I write occasional daft emails to fellow members of my woodturning club.  As we get new members, some of them are stupid enough to ask me for some of the older emails.  As time passes and the read them, they will learn never to ask again - but meanwhile I have to dig into my email archives and find old items and then send them one by one to the unlucky recipients.

You would think they would find more useful things to do with their lives than read the sad wittering's of this old fool and try to make something of their lives - but no!  Any that appear here will do so in reverse order, there are many reasons for this, but logic is the main driver.  If there is one thing I have - it is logic.  Not much else to be fair - but I do have logic.

I have only recently worked out how to put the pictures in, so many are still missing.  I will continue to work on it.

86 - KVWT - Turn something nice and then there is Jam for Tea!!

Hello my dusty shavings-covered pals, I hope you have had some fun in your workshops and made a nice mess while creating something beautiful.

Here is an email for August which follows the lovely warm weather we have had recently (followed by the Cloud) and also hopefully a couple of rain-showers which chased you and your lawn mowers back into the garage where you can continue turning.


We are starting, slowly, to mingle again, and mingling is good – albeit odd after such a long time spent not-mingling. Apart from using the lathe, we have all had to turn our attention to other new hobbies. I managed to persuade my wife to let me do my first nude painting last week. The neighbours aren't happy, but the front door looks great!!


So what have we for this edition of my ramblings?

  1. August members evening – thank you

  2. A truly live demonstration

  3. Judges please

  4. September competition

  5. Blankety-Blank

  6. Hug a Wivamac

  7. October Bangles Competition

  8. October Members evening

  9. August Saturday workshop

  10. Many hands make light work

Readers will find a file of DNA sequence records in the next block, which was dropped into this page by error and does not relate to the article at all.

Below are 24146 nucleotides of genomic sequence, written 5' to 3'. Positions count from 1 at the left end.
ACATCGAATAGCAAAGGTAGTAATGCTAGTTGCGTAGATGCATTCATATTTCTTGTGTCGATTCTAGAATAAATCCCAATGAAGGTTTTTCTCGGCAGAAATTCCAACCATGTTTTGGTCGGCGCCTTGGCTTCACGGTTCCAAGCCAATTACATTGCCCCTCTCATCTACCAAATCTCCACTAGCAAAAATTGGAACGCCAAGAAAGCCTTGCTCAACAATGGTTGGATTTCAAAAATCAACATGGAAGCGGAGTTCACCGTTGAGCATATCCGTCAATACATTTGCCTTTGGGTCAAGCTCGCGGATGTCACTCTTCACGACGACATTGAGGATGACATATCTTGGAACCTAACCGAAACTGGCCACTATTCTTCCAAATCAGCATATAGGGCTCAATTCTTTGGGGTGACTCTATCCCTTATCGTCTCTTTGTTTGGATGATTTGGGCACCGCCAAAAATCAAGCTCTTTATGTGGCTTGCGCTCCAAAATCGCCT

I was in a bar last night when the bartender said to me, “I see your glass is empty. Would you like another one?”

I said, “Why would I want two empty glasses?”


August members evening – thank you

It was a joy to see so many people come out to our members evening. We managed to split up into 4 very uneven teams and make 4 items for judging. It was good to see that the plans pretty much worked, and not only that but the end results were all on the right lines.

I had previously been to see Tony Harvey to try to spend an hour or two with him making the newspaper seed pot maker so that I could measure it and draw up the plans we used at the members evening. (They are also at the end of this email)

We do still need to take care of course – but with all the windows open and the doors too, I think we all felt OK. We were blessed with three “newbies” as well, which is always great to see.

Derek Prout was on hand to sharpen tools (mainly mine!!) but remember he will always be there to help you sharpen yours! We will do another members evening before the year is out to get us back together again!


All that said – before we do get back together again, I purchased a world map and then gave my wife a dart and said, “Throw this and wherever it lands—that’s where I’m taking you when this pandemic properly ends.”


Turns out, we’re spending two weeks behind the fridge.


It also seems that after years of wanting to thoroughly clean my house but deciding I didn’t have the time, in 2020 I discovered that wasn’t the reason!


A truly live demonstration – Les Thorne on Tuesday 14th September